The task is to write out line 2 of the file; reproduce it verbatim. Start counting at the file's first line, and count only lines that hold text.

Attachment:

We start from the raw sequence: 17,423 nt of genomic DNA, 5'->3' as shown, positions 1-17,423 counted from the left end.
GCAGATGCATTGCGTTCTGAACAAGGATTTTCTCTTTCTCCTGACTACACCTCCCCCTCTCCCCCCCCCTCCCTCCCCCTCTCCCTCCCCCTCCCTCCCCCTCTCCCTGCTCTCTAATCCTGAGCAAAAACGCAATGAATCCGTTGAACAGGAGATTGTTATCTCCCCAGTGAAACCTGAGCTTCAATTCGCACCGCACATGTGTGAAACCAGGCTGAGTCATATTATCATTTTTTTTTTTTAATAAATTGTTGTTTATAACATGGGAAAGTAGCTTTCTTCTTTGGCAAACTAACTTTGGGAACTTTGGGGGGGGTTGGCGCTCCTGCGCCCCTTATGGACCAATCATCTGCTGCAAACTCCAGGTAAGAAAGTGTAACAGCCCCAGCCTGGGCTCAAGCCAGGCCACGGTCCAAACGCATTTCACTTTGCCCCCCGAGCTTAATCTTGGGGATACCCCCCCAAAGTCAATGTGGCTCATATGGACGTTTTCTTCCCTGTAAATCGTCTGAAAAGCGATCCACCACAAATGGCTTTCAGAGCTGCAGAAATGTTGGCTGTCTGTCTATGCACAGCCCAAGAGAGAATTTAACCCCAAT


GCAGATGCATTGCGTTCTGAACAAGGATTTTCTCTTTCTCCTGACTACACCTCCCCCTCTCCCCCCCCCTCCCTCCCCCTCTCCCTCCCCCTCCCTCCCCCTCTCCCTGCTCTCTAATCCTGAGCAAAAACGCAATGAATCCGTTGAACAGGAGATTGTTATCTCCCCAGTGAAACCTGAGCTTCAATTCGCACCGCACATGTGTGAAACCAGGCTGAGTCATATTATCATTTTTTTTTTTTAATAAATTGTTGTTTATAACATGGGAAAGTAGCTTTCTTCTTTGGCAAACTAACTTTGGGAACTTTGGGGGGGGTTGGCGCTCCTGCGCCCCTTATGGACCAATCATCTGCTGCAAACTCCAGGTAAGAAAGTGTAACAGCCCCAGCCTGGGCTCAAGCCAGGCCACGGTCCAAACGCATTTCACTTTGCCCCCCGAGCTTAATCTTGGGGATACCCCCCCAAAGTCAATGTGGCTCATATGGACGTTTTCTTCCCTGTAAATCGTCTGAAAAGCGATCCACCACAAATGGCTTTCAGAGCTGCAGAAATGTTGGCTGTCTGTCTATGCACAGCCCAAGAGAGAATTTAACCCCAAT